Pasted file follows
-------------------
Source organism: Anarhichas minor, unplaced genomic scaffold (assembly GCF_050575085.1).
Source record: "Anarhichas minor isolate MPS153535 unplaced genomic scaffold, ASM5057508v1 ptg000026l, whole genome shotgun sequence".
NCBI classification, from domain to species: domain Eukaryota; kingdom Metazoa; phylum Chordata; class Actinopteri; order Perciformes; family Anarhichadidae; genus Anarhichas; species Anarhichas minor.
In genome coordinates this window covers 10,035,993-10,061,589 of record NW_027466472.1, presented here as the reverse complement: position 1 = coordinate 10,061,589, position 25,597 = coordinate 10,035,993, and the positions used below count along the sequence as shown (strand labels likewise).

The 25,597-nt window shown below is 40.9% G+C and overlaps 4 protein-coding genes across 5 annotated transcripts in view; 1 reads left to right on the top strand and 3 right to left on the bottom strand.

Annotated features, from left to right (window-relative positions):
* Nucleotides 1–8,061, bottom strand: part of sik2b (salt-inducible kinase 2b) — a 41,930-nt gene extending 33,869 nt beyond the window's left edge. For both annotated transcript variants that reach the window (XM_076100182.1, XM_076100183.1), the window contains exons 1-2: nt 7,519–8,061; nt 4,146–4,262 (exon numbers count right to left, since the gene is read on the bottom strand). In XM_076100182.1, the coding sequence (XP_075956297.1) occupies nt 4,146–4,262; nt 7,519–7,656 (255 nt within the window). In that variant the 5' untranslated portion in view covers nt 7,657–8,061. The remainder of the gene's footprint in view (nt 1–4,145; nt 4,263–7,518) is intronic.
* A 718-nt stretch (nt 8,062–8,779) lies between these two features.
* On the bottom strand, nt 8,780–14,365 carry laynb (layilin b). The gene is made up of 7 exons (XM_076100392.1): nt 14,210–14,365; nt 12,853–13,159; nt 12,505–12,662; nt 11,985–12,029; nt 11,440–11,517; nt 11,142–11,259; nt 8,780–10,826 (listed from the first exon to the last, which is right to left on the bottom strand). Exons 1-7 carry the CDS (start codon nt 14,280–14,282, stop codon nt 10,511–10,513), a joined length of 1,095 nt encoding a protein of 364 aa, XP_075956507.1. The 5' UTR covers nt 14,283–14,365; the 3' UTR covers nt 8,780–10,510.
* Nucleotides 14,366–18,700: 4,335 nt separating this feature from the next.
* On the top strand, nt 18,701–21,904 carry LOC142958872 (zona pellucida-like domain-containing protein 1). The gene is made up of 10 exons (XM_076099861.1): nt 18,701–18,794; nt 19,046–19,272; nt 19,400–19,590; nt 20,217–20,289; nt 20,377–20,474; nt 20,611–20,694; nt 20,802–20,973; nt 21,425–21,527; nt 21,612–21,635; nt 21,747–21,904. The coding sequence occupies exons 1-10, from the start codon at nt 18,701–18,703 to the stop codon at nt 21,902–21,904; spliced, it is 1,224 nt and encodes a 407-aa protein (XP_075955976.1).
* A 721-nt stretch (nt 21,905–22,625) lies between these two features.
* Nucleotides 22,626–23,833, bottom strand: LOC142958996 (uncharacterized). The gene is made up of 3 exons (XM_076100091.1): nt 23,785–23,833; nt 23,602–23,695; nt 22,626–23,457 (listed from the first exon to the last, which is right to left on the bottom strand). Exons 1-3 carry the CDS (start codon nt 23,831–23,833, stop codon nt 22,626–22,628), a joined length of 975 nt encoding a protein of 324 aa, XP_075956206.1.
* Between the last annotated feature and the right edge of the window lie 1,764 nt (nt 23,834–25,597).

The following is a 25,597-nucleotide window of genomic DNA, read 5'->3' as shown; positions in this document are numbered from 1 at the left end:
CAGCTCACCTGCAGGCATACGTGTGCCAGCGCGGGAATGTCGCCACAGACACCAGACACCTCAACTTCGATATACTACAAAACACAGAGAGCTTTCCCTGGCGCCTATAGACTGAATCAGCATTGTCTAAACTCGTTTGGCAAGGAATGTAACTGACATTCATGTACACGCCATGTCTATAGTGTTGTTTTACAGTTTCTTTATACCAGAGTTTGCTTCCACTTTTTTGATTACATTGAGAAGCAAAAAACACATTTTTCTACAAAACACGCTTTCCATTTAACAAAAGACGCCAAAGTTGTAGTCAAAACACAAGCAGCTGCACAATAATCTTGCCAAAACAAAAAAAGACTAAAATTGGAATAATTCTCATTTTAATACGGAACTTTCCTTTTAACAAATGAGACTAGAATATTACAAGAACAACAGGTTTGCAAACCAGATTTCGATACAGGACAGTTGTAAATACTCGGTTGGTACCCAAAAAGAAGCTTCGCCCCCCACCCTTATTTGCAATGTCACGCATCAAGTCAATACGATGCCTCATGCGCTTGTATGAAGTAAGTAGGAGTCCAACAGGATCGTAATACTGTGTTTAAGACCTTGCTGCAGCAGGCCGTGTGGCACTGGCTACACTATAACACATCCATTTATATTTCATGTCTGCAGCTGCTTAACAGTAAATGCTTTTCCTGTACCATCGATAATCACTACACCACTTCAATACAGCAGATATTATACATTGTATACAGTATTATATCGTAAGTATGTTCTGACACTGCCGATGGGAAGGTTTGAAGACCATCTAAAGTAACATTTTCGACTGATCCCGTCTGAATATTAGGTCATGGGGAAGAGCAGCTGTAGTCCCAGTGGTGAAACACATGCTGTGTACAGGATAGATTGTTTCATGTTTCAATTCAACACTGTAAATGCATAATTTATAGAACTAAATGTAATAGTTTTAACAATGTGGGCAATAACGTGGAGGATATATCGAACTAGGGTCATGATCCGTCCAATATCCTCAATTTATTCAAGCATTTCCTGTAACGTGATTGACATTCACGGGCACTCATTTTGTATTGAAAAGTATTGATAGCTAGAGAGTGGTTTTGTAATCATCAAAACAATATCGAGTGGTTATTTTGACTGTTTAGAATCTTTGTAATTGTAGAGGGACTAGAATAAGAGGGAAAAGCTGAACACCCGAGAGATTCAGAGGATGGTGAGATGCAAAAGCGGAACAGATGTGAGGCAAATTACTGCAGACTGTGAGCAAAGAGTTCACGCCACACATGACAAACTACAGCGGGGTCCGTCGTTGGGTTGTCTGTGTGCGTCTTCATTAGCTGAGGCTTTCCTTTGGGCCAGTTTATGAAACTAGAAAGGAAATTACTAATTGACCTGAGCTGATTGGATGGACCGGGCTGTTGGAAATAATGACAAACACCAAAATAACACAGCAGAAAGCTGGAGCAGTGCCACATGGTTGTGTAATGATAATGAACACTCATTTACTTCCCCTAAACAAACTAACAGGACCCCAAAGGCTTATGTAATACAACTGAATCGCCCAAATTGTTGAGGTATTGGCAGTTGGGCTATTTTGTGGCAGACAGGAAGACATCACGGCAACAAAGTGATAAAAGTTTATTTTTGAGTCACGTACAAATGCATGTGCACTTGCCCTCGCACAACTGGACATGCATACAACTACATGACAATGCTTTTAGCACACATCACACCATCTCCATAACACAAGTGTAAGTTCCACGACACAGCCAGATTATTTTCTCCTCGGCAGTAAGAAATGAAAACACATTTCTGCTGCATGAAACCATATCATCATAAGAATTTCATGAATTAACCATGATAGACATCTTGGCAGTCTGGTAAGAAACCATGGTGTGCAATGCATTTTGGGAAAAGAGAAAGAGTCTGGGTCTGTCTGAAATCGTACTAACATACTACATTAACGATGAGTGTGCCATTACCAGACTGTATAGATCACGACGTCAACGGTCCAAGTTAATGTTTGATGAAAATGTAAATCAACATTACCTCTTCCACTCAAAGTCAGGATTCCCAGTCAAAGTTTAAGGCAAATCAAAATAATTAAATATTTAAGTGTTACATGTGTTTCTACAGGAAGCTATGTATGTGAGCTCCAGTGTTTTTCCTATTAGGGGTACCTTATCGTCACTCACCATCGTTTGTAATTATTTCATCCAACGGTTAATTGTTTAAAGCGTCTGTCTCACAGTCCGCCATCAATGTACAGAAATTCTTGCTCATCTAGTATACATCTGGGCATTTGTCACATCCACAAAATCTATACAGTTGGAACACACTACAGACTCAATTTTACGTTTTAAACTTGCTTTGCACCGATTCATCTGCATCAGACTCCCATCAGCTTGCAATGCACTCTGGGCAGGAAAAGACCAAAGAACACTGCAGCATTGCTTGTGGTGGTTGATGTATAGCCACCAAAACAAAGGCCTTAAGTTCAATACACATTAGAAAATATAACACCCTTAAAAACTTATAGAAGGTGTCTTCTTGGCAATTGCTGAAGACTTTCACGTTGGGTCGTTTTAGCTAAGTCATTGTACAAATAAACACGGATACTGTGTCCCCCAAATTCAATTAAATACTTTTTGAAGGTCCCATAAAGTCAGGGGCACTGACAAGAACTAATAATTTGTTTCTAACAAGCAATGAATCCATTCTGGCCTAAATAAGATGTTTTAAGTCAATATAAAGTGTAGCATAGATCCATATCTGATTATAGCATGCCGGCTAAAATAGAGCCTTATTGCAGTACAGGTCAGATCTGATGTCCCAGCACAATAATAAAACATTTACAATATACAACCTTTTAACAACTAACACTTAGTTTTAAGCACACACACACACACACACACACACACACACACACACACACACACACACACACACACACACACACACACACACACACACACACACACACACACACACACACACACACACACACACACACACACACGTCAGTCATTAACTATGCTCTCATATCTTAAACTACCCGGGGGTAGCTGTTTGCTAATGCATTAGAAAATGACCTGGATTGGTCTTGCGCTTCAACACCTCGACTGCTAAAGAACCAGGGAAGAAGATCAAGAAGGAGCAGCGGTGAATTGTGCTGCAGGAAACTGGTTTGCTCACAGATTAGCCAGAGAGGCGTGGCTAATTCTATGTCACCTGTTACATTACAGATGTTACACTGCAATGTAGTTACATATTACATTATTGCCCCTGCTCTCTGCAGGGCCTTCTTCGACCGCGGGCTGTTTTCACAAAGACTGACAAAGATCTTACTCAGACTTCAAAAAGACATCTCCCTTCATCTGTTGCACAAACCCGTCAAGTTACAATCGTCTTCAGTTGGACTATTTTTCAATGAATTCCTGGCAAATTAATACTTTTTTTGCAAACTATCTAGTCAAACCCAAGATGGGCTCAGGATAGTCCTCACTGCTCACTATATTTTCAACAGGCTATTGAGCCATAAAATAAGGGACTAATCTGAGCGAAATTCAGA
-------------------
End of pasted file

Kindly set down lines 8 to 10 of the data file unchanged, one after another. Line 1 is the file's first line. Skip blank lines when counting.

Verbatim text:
* A 718-nt stretch (nt 8,062–8,779) lies between these two features.
* On the bottom strand, nt 8,780–14,365 carry laynb (layilin b). The gene is made up of 7 exons (XM_076100392.1): nt 14,210–14,365; nt 12,853–13,159; nt 12,505–12,662; nt 11,985–12,029; nt 11,440–11,517; nt 11,142–11,259; nt 8,780–10,826 (listed from the first exon to the last, which is right to left on the bottom strand). Exons 1-7 carry the CDS (start codon nt 14,280–14,282, stop codon nt 10,511–10,513), a joined length of 1,095 nt encoding a protein of 364 aa, XP_075956507.1. The 5' UTR covers nt 14,283–14,365; the 3' UTR covers nt 8,780–10,510.
* Nucleotides 14,366–18,700: 4,335 nt separating this feature from the next.